This focuses on just two chemicals, despite our minds and bodies needing drastically more than that. Dopamine and cortisol are important in our survival, in proper quantities, but they can’t forsake some very important chemicals that the internet isn’t particularly attuned to generate:

Serotonin comes from exercise, healthy eating and bright, full-spectrum light, that is, movement, sunlight, and eating well, which DoorDashing some Taco Bell in your room in the dark isn’t going to provide. Norepinephrine comes from some things the internet can provide–such as music–yet things like meditation, proper sleep, and exercise do not come naturally to many online.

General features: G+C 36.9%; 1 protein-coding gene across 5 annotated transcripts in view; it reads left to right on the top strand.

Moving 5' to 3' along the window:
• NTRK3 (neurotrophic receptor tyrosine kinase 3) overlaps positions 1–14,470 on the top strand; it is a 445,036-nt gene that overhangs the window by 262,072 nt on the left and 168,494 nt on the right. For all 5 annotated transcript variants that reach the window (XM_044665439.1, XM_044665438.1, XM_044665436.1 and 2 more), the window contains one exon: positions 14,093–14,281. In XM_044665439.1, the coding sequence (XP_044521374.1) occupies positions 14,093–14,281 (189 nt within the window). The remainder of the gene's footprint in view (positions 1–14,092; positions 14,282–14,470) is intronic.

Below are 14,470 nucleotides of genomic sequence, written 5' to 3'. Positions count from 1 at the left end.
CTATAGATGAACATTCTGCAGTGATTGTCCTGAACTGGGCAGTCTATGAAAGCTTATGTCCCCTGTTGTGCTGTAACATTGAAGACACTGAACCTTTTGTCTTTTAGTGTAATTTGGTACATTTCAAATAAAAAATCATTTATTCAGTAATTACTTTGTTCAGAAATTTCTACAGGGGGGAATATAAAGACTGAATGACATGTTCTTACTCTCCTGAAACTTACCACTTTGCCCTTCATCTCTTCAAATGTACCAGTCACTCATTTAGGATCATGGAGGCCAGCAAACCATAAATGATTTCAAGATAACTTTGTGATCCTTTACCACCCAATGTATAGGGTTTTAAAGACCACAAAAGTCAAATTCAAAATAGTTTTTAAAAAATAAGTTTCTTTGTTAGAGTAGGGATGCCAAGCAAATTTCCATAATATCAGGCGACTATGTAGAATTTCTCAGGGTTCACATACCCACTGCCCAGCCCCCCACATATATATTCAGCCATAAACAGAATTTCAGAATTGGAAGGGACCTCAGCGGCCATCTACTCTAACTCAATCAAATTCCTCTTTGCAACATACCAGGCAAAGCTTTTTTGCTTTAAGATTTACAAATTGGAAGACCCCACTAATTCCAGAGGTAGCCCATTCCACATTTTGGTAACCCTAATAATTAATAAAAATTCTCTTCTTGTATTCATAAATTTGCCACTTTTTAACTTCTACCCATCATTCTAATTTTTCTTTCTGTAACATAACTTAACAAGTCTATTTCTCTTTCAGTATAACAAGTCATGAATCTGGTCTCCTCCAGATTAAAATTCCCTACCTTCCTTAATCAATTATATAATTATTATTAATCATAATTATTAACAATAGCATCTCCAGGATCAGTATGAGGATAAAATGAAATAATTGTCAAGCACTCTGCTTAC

However, I think the most lacking of all the chemicals I see coming from the wondrous terror of the internet is one that is tragically keystone to healthy relationships. We are a social species. We have evolved to have prosocial relationships face-to-face with our friends and family. People have talked about the pandemic interfering with their emotions due to loneliness, but I would argue this was an eventual consequence of the modern use of the web. We are oxytocin starved, en masse. Here is exactly why I believe this can be seen: our media, our social interactions, our culture.